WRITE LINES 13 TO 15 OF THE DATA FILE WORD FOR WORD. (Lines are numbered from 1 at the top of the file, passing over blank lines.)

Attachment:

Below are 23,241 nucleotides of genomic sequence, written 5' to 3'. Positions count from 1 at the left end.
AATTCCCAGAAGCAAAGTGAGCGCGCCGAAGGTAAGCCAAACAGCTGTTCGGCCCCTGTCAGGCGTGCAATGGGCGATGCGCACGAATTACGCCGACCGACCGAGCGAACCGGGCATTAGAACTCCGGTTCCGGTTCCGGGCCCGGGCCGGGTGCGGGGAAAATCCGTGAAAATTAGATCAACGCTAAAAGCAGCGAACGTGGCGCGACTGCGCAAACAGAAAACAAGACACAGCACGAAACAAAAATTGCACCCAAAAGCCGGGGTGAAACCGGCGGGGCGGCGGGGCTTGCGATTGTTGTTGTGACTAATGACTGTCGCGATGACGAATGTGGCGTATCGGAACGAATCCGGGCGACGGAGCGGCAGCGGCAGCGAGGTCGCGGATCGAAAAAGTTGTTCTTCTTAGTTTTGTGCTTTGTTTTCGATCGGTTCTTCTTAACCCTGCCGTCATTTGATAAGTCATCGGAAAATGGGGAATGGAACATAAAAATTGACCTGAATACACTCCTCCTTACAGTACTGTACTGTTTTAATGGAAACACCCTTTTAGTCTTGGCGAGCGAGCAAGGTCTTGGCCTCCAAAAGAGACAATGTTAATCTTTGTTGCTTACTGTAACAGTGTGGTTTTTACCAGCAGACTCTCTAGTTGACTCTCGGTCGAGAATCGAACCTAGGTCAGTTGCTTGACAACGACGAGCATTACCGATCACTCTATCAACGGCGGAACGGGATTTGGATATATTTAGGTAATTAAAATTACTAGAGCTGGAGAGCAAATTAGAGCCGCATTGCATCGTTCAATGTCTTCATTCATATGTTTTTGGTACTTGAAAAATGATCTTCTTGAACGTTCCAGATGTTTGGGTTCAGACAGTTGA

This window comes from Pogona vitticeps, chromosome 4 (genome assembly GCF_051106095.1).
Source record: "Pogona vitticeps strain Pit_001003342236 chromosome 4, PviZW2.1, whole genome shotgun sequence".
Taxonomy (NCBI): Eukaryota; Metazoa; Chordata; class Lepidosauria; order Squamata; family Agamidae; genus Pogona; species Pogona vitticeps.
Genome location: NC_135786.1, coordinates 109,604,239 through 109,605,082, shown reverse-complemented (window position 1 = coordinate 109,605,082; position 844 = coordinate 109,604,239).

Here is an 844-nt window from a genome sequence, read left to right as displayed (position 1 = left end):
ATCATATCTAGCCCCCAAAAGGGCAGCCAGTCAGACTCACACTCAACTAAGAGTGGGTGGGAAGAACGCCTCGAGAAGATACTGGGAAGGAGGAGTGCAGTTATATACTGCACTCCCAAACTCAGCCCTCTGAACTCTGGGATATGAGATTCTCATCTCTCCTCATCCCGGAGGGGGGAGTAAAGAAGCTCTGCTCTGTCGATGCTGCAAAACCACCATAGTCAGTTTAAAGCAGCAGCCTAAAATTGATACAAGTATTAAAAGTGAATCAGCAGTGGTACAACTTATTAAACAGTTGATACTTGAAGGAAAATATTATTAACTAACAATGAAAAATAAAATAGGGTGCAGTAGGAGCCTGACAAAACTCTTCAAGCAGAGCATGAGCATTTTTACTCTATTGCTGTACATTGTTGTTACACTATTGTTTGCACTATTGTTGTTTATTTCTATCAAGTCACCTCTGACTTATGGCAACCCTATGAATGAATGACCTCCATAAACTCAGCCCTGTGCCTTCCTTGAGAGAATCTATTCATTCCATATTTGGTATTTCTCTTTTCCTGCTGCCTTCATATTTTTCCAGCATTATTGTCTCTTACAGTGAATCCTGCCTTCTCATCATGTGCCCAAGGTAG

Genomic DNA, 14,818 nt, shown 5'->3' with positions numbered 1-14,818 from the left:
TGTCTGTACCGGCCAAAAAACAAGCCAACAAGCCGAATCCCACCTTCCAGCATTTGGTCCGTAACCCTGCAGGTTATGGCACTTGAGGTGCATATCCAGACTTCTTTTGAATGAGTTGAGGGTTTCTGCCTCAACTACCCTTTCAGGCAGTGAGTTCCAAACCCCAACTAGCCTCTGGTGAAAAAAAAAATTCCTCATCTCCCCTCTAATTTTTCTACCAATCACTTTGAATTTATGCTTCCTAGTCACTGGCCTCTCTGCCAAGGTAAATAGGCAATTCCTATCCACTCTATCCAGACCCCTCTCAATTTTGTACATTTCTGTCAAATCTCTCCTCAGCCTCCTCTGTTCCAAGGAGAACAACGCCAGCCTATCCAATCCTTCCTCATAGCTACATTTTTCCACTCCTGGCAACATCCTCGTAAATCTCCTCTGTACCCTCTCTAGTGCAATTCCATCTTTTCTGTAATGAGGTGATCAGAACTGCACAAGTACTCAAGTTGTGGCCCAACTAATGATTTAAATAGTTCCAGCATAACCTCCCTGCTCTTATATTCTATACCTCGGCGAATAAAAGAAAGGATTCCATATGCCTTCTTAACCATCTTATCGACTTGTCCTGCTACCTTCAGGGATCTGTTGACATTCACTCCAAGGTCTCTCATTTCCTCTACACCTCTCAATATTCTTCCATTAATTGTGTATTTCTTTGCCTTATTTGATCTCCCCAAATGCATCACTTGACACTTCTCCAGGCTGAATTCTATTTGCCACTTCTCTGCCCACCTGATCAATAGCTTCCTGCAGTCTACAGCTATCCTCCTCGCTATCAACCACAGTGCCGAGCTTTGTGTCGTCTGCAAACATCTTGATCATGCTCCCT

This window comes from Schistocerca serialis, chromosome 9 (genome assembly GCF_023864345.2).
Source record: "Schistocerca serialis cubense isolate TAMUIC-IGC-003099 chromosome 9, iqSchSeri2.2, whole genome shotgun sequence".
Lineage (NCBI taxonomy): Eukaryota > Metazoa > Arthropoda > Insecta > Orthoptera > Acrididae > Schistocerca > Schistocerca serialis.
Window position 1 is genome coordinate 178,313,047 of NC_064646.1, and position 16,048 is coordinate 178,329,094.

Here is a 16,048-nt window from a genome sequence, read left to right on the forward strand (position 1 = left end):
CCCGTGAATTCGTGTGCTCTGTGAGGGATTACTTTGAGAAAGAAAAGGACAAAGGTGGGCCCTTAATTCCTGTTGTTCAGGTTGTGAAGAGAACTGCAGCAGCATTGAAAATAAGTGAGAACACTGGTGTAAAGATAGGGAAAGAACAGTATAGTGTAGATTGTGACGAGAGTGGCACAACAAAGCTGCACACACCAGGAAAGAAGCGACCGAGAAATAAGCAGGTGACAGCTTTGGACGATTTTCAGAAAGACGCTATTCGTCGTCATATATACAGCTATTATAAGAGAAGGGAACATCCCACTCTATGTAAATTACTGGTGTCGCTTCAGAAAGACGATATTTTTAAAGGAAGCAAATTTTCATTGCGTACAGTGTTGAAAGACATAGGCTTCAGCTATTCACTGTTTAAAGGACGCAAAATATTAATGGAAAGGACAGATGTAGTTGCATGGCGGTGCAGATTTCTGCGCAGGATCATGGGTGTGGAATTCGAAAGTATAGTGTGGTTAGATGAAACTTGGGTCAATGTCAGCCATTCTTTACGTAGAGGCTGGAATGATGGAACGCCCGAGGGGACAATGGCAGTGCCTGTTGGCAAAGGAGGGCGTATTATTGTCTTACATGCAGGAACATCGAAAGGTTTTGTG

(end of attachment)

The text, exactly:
Lineage (NCBI taxonomy): Eukaryota > Metazoa > Arthropoda > Insecta > Orthoptera > Acrididae > Schistocerca > Schistocerca serialis.
Window position 1 is genome coordinate 178,313,047 of NC_064646.1, and position 16,048 is coordinate 178,329,094.

Here is a 16,048-nt window from a genome sequence, read left to right on the forward strand (position 1 = left end):